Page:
Using this approximation gives a worst case error in position of 2.5 cm within a 10 m radius, and an RMS error of 0.77 cm.
By way of example, in
When the distance between the antennas is greater than half the wavelength of the center frequency, a particular phase difference can give more than one valid solution, because adding 360° will give the same phase difference. For instance, if the center frequency is 8 GHz and the distance between the antennas is 1 wavelength of a 6.5 GHz carrier, we would have the situation shown in
In practice, noise perturbations in the phase measurement will almost always ensure that the corresponding solutions will not be exactly the same, so we must pick pairs of solutions, one from each set, which are closest to each other in the Euclidean sense. A well known way to do this is to pick the (x_{i},y_{i}) from Set 1 and the (x_{j},x_{j}) from Set 2 that minimizes:
√{square root over ((x_{i}+x_{j})^{2}+(y_{i}−y_{j})^{2})} [Eq. 20]
To get even better results, we can repeat this on a third (or even fourth or fifth) channel. For a third channel, we could pick the (x_{i},y_{i}) from Set 1, (x_{j},y_{j}) from Set 2 and the (x_{k},y_{k}) from a Set 3 that minimizes:
Up to this point, we have assumed that the effective, i.e., measured, path difference is precisely equal to the Cartesian path difference. However, in a real system, the effective path difference and the Cartesian path difference will not be precisely equal. For example, when our two antennas are closer than a few wavelengths, the antennas interact through an effect known as mutual coupling; this causes the electromagnetic waves to behave differently than would be the case in free space resulting in different effective and Cartesian path differences as a function of the path difference. Another effect seen in the real world is that the feed wires to the antennas can have slightly difference lengths, or the paths from the downmixer generator to the two separate downmixers can have slightly different lengths. These two effects, and others, add a calculatable offset to the path difference.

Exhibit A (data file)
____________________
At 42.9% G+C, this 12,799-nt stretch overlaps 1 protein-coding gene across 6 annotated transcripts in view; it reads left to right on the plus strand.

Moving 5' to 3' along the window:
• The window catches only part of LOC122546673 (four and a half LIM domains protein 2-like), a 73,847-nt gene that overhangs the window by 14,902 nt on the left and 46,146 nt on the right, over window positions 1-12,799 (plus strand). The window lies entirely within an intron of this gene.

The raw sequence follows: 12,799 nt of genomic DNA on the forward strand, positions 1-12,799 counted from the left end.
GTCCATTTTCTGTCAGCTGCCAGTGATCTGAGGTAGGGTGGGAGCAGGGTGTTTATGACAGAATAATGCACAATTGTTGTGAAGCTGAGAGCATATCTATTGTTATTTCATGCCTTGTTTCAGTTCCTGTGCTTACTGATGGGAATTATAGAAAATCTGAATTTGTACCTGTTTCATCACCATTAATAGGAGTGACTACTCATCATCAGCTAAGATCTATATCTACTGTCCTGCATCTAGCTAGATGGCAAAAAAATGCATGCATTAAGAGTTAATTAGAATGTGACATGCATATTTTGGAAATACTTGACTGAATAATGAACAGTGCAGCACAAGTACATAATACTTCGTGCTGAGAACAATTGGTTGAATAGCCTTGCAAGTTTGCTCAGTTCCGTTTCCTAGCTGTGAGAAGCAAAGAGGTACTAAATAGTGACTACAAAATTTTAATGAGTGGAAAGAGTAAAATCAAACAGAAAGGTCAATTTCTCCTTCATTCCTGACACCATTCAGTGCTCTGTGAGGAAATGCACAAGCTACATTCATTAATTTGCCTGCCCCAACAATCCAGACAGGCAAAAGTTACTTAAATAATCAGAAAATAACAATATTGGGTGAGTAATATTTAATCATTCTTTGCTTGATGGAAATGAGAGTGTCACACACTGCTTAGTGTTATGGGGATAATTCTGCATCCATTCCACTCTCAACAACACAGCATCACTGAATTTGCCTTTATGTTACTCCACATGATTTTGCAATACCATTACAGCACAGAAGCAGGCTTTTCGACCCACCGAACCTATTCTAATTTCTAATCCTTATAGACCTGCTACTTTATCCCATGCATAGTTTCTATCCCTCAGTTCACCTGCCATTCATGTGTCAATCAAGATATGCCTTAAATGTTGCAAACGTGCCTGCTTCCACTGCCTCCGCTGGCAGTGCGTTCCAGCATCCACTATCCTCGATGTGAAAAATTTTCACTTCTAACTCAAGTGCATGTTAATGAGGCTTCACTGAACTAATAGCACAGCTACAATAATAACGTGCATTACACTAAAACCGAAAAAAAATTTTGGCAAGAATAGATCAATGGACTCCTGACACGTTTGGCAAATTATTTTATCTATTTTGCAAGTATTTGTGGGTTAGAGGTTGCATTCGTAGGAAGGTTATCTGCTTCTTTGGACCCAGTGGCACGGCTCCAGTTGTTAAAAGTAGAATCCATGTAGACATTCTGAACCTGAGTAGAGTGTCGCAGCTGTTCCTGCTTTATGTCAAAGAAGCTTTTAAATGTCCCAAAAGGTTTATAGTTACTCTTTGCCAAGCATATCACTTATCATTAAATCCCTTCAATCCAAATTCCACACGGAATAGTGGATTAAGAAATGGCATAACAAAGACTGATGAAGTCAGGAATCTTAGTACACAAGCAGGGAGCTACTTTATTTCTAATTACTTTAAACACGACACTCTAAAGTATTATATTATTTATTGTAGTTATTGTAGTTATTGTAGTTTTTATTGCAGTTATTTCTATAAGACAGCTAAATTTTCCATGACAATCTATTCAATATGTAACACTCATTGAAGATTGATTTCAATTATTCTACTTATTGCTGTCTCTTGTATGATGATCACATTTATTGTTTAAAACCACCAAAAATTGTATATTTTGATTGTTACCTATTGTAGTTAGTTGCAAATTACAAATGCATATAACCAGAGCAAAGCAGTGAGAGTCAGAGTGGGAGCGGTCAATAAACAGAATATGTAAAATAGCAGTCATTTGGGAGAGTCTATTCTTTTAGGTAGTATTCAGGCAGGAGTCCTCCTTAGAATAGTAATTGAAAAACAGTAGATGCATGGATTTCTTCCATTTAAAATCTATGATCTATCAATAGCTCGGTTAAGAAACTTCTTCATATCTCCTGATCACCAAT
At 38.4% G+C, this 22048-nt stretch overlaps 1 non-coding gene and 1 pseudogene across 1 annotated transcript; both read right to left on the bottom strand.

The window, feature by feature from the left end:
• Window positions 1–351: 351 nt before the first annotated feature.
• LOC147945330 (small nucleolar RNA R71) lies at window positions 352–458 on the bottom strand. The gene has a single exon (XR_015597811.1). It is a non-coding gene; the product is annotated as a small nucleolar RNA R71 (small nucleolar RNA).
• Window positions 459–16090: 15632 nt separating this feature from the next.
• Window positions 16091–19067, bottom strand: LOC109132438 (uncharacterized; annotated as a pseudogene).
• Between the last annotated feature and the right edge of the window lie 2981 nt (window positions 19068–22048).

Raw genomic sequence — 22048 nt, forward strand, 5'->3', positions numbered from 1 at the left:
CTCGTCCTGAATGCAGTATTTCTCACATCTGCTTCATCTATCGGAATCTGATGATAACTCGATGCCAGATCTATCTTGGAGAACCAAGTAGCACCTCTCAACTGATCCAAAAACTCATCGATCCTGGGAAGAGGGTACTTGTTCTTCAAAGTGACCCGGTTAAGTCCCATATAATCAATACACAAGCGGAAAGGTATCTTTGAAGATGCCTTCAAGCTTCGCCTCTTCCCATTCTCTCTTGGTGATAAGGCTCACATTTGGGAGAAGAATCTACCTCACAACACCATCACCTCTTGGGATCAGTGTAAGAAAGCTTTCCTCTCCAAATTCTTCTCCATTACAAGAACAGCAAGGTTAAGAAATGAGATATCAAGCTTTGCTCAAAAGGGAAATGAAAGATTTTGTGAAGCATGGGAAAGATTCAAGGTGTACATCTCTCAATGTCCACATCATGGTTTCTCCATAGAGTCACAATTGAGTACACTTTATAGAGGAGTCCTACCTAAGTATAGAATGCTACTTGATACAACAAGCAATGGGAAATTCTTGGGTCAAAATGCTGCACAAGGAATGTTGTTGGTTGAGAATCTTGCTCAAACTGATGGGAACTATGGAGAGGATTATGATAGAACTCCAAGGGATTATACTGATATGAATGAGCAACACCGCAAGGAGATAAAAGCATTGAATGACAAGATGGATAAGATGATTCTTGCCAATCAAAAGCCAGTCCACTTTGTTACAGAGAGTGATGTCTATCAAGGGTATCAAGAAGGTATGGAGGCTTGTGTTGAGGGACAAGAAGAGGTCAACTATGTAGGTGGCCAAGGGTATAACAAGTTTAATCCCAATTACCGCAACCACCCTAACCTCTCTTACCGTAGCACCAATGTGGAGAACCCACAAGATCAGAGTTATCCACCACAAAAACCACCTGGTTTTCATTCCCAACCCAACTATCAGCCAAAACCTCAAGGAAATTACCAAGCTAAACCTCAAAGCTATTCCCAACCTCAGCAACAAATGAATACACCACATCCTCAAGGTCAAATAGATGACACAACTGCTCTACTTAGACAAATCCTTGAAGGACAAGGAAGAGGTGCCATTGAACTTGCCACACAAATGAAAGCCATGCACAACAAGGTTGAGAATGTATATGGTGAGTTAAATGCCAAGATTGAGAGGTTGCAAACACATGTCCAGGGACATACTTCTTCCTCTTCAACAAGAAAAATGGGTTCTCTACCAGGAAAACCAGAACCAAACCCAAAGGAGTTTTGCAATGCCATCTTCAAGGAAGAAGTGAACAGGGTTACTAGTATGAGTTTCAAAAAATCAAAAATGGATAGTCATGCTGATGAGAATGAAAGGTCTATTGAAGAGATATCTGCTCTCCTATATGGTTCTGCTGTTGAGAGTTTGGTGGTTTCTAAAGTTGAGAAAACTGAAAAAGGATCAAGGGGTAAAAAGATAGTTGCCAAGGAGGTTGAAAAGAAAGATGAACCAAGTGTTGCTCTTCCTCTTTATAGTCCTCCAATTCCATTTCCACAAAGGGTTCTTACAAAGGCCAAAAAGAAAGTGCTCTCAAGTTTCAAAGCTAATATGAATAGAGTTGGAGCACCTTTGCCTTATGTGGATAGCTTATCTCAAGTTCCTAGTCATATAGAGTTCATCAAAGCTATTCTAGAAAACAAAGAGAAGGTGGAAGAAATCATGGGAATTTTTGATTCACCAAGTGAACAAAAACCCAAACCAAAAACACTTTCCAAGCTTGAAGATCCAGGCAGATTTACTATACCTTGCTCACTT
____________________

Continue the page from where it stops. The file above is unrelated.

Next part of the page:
We propose to compensate for these cumulative effects by developing a Calibration Function between the effective and Cartesian path differences. In accordance with this embodiment, we first perform a system calibration process wherein a number of calibration measurements are taken, each from a different known (x,y) coordinate but, collectively, having a wide range of actual path differences. Since we know all of the (x,y) coordinates, we can calculate the respective expected path differences. By measuring the respective phase differences, we can also calculate the respective effective path differences. In this way we can develop a suitable Calibration Function, e.g., in the form of a lookup table or as apiecewise linear generator function or by using a polynomial fitting function. Then we can use this Calibration Function to correct the effective path difference, p, before applying the formulas to calculate the (x,y) coordinates. By way of example, in
Although we have described our invention in the context of particular embodiments, one of ordinary skill in this art will readily realize that many modifications may be made in such embodiments to adapt either to specific implementations. For example, rather than calculating the path difference, p, one might directly determine the range, r_{2}, between the second antenna and the receiver using the same method used to determine the range, r_{1}, between the first antenna and the receiver. Further, the several elements described above may be adapted so as to be operable under either hardware or software control or some combination thereof, as is known in this art. Alternatively, the several methods of our invention as disclosed herein in the context of special purpose receiver apparatus may be embodied in computer readable code on a suitable nontransitory computer readable medium such that when a general or special purpose computer processor executes the computer readable code, the processor executes the respective method.